Three of the top four PC vendors have now confirmed they are raising their UK prices in the wake of Brexit, with ASUS the latest to declare its hand.
ASUS, the third-largest PC maker in EMEA and fourth- largest worldwide, according to Gartner, confirmed in a statement that it expects suggested retail prices (SRPs) here to jump by around nine per cent in October.
"Since Q4 2015, the pound weakened throughout the first half of 2016 by around seven per cent," the Taiwanese vendor stated. "Working with our partners we have managed to absorb this fluctuation in order to avoid any impact on our UK pricing, thus ensuring consumers continue to enjoy quality goods at competitive prices.
"However, since the result of the EU referendum the value of the pound has dropped even further and is now 15 per cent lower than a year ago. Unfortunately, we are unable to continue to sustain the losses caused by a weaker pound any further, and therefore have no choice but to increase the cost of goods to our partners in line with the value of the pound."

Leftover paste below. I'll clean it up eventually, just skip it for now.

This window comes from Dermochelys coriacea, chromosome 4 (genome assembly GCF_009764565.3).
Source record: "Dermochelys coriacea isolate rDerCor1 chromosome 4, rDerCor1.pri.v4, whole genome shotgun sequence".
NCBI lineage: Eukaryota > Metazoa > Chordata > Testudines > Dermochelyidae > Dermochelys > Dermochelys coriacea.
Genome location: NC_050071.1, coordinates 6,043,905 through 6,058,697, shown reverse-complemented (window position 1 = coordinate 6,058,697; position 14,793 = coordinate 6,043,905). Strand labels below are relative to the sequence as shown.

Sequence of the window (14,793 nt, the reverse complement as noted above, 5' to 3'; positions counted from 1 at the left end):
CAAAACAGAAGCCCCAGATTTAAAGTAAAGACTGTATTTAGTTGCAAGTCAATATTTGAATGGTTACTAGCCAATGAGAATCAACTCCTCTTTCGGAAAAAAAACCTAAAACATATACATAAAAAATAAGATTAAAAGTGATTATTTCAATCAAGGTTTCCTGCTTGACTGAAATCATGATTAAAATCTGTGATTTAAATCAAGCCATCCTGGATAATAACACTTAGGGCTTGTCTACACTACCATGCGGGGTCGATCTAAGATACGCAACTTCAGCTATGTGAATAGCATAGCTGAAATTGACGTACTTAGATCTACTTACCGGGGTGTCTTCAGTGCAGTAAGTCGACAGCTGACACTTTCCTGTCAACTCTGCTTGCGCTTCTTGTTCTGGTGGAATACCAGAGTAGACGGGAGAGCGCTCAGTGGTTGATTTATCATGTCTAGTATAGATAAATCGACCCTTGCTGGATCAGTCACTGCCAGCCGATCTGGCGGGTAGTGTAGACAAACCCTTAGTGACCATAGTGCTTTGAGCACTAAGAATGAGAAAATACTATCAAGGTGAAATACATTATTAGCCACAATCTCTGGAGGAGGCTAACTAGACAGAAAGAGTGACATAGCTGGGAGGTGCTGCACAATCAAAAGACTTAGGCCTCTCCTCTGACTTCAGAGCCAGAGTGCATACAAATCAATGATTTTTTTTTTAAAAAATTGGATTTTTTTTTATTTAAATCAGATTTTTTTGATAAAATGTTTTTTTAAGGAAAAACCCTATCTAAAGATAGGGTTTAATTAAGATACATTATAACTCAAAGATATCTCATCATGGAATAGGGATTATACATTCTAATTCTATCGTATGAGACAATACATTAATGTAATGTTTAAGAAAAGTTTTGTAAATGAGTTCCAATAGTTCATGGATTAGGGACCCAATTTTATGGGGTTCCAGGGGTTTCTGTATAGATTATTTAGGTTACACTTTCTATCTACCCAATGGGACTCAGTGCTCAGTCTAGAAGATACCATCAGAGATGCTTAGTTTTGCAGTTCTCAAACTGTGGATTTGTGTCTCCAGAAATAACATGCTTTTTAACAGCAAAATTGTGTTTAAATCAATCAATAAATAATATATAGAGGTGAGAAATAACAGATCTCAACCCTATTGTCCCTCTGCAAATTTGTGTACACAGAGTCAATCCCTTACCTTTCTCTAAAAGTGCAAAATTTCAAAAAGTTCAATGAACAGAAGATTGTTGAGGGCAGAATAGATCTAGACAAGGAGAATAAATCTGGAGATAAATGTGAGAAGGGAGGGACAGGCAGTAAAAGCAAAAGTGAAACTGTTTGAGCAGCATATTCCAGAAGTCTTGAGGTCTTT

This will affect the majority of goods shipping from its factory for delivery in Q4 2016, ASUS explained.
"We anticipate this affecting end customers with an increase on the SRP of around nine per cent on our devices from October onwards," it added. "However, the exact percentage increase will vary by product and retailer, and the exact date of any impact will vary by retailer too. For further information please contact your local retailer."
As exclusively revealed by CRN, HP earlier this month told UK partners it will hoist its prices by 10 per cent on 1 August. This followed Dell announcing an eight to nine per cent hike in its UK prices a week earlier, as also exclusively revealed by CRN.
New acquisition will bring UK cloud service provider's global headcount to over 700
Law firm claims that Oracle lied to investors over what is driving its cloud revenue growth and boosted sales through 'threats and extortive tactics'
Vendor claims to have demonstrated 'growing commitment to the telecoms space
Global channel boss Joyce Mullen claims partners wanted 'more predictability'